Most of us, my brethren, are young no longer. Much of our destined term of life lies already behind us, and silently the chariot of the hours and days and weeks is rolling on, and bearing us to a dark river and an unknown land,— and bearing us by a path which we can never pass again. For better or for worse, for good or for evil, a large and memorable portion—and indeed for the moulding of no small extent of our destiny by far the most important portion—of our lives is over; over for ever; never to be obliterated, never to be recalled. No man bathes twice in the same wave; no man lives twice in the same time. The past has glided into the dim backward; for us it has vanished for ever, and is but a decaying memory; for God it hath been recorded for ever, and is an eternal, indestructible reality. How has it been spent ? Has it been composed of " years which the locust has eaten " ?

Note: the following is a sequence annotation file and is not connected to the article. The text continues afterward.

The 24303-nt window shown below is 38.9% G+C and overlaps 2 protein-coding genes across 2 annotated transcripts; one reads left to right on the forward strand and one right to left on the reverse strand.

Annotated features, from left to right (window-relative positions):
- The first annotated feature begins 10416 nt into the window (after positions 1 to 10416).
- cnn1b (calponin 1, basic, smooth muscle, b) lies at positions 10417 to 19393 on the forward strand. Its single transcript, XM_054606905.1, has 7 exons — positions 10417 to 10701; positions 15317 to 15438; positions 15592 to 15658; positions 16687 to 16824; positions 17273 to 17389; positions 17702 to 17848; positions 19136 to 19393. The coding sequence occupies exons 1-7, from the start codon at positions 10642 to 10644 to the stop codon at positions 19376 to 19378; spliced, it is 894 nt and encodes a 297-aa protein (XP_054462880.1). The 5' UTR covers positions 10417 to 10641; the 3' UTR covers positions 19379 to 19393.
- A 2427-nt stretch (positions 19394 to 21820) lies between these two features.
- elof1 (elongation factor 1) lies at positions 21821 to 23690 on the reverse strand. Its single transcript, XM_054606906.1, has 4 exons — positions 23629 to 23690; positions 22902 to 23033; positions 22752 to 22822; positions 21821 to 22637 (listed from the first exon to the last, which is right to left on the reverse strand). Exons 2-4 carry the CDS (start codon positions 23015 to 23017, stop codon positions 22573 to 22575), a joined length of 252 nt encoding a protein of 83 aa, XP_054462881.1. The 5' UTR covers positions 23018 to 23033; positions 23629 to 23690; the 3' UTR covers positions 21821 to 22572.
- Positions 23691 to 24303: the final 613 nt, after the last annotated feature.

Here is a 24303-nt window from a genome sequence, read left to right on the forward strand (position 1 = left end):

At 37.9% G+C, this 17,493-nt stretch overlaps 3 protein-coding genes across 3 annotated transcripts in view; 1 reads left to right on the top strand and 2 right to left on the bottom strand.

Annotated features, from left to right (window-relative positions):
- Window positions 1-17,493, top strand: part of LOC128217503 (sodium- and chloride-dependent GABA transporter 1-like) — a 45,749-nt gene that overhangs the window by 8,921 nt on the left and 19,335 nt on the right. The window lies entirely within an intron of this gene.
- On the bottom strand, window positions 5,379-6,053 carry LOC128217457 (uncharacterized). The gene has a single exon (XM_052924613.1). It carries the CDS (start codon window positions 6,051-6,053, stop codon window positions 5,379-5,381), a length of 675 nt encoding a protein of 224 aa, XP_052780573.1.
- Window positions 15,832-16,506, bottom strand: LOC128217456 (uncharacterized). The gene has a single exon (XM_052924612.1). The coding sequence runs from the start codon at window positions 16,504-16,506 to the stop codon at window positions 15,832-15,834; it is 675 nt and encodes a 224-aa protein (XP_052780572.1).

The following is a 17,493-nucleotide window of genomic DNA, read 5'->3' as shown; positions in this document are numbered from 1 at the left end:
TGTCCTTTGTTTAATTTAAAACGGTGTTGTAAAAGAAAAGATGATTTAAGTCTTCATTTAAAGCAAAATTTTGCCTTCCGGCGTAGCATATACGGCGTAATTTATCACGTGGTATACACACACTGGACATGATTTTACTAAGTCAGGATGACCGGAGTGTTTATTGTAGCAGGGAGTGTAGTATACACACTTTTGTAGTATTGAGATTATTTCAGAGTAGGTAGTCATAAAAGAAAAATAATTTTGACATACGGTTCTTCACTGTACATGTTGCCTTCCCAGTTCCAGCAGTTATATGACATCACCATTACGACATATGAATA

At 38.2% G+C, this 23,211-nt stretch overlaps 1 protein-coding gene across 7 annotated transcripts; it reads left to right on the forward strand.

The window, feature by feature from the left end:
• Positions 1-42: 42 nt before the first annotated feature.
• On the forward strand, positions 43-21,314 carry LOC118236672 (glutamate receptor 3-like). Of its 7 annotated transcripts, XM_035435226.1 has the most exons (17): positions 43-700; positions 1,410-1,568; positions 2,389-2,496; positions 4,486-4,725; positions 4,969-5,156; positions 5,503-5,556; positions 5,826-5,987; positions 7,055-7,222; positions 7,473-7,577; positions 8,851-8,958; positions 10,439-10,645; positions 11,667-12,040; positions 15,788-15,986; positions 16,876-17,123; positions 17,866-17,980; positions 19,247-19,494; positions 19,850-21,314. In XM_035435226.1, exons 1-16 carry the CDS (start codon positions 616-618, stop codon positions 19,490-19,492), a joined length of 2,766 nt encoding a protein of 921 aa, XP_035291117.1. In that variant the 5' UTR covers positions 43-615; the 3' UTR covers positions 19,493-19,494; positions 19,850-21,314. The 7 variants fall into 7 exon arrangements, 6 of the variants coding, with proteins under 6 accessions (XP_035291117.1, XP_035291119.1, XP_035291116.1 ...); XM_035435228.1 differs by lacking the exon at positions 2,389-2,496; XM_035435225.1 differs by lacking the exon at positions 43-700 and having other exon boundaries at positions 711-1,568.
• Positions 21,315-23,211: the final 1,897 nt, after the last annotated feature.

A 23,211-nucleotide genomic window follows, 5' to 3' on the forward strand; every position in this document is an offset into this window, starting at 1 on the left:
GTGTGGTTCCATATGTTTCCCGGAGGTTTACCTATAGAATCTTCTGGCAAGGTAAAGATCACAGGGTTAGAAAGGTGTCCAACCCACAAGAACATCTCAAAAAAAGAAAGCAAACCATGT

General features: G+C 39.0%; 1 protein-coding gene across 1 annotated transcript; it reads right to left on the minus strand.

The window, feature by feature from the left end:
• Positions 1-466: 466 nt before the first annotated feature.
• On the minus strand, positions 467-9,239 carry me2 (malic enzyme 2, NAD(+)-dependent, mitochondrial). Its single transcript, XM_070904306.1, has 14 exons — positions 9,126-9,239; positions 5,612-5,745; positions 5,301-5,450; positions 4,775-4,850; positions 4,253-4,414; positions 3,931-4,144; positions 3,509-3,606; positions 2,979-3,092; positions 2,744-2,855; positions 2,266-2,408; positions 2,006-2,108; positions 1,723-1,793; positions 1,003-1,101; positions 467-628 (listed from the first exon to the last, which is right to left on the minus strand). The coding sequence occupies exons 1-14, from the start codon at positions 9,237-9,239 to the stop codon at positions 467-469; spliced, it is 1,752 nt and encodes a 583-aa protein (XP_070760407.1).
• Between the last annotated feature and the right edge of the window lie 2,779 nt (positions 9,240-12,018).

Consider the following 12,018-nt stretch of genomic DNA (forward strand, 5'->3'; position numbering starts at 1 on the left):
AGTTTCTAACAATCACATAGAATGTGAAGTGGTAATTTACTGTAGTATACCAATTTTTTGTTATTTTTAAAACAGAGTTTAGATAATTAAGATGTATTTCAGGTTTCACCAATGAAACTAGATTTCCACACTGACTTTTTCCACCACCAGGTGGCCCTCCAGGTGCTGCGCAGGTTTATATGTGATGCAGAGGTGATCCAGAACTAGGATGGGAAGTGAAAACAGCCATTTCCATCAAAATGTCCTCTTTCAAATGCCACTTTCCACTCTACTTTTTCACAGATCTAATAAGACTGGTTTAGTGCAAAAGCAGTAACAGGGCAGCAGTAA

It is a solemn question! For a few moments let us turn our faces backwards, and gaze (a sad gaze even for the best of us !) on the time past of our lives. We have reached those distant hills which once looked so blue and bright, and now, disenchanted, let us look back from these frosty and flinty steeps upon the region which we have traversed. Is it not a blank for many of us ? In forecast those years were like the garden of Eden before us,—is not their retrospect for many of us a desolate wilderness ? A fire burned before them, behind them a flame devoureth. And is it not, is it not because the locust army of our sins has settled on those fair fields, which might still have been green and refulgent, had our many good resolutions been any better than the morning cloud or than the early dew ? The locust army of our sins ; singly contemptible, collectively irresistible ; but whether singly or in multitudes, ruinous and abhorred. Why is it that, for so many men, sadness lies in looking back ? Why is it that they would give anything, short of their very being, to recover those lost years ? Is it not because their labour has been given to the locust, and their fruit to the grasshopper? How often have we prayed to be nobler, holier, better ! How often have we determined to avoid this snare, and wrestle with that temptation ! How often have we resolved to break off the bad habit, and cut short the selfish career ! How often, with stifled warnings of conscience, with forgotten prayers, and violated resolutions, have we returned like the dog to his vomit again, like the sow that was washed to her wallowing in the mire! Must there not be at least some here for whom thoughts of sin have ripened into wishes, and wishes been consummated in acts, and acts hardened into habits, which are those rocks and bars of the gate of hell which no hand save the hand of God can burst ?—must there not be some for whom vice has become graver sin, and sin against God has become crime against, unknown it may be to all save his own soul and to God, vice, and sin, and crime have left all over the soul their darkening trails, obliterating all that was beautiful, weakening all that was vigorous, poisoning all that was pure, until it is as true of their wasted lives as ever it was of the fields of Israel, that "that which the palmerworm hath left hath the locust eaten, and that which the locust hath left hath the canker-worm eaten, and that which the cankerworm hath left hath the caterpillar eaten " ? Is not this the reason why there is so much of sad truth in the Arab proverb, that the remembrance of youth is a sigh ?